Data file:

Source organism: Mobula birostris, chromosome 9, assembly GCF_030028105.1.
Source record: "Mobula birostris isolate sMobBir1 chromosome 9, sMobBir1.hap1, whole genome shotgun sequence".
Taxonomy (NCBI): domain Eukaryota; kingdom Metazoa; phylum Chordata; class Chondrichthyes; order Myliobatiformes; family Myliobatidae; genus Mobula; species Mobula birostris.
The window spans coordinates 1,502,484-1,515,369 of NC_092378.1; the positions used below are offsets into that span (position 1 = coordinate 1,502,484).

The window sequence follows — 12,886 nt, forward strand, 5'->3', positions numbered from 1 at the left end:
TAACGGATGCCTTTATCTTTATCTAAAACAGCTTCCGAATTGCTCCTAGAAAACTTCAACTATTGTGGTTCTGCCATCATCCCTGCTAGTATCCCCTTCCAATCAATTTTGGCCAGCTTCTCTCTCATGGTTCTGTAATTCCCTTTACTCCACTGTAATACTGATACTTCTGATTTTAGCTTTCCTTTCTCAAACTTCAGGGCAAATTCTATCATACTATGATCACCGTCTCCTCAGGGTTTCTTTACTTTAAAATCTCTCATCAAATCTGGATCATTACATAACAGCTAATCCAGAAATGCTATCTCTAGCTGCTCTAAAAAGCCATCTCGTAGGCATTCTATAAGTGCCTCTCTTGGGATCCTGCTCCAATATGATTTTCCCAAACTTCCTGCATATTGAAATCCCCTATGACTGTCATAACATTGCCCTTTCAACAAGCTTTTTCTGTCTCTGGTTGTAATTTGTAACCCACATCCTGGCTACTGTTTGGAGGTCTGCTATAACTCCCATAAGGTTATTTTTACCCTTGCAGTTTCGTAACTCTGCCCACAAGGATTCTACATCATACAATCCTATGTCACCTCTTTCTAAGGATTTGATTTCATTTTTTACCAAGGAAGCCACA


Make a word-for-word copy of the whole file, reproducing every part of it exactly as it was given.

Source organism: Mobula birostris, chromosome 9, assembly GCF_030028105.1.
Source record: "Mobula birostris isolate sMobBir1 chromosome 9, sMobBir1.hap1, whole genome shotgun sequence".
Taxonomy (NCBI): domain Eukaryota; kingdom Metazoa; phylum Chordata; class Chondrichthyes; order Myliobatiformes; family Myliobatidae; genus Mobula; species Mobula birostris.
The window spans coordinates 1,502,484-1,515,369 of NC_092378.1; the positions used below are offsets into that span (position 1 = coordinate 1,502,484).

The window sequence follows — 12,886 nt, forward strand, 5'->3', positions numbered from 1 at the left end:
TAACGGATGCCTTTATCTTTATCTAAAACAGCTTCCGAATTGCTCCTAGAAAACTTCAACTATTGTGGTTCTGCCATCATCCCTGCTAGTATCCCCTTCCAATCAATTTTGGCCAGCTTCTCTCTCATGGTTCTGTAATTCCCTTTACTCCACTGTAATACTGATACTTCTGATTTTAGCTTTCCTTTCTCAAACTTCAGGGCAAATTCTATCATACTATGATCACCGTCTCCTCAGGGTTTCTTTACTTTAAAATCTCTCATCAAATCTGGATCATTACATAACAGCTAATCCAGAAATGCTATCTCTAGCTGCTCTAAAAAGCCATCTCGTAGGCATTCTATAAGTGCCTCTCTTGGGATCCTGCTCCAATATGATTTTCCCAAACTTCCTGCATATTGAAATCCCCTATGACTGTCATAACATTGCCCTTTCAACAAGCTTTTTCTGTCTCTGGTTGTAATTTGTAACCCACATCCTGGCTACTGTTTGGAGGTCTGCTATAACTCCCATAAGGTTATTTTTACCCTTGCAGTTTCGTAACTCTGCCCACAAGGATTCTACATCATACAATCCTATGTCACCTCTTTCTAAGGATTTGATTTCATTTTTTACCAAGGAAGCCACA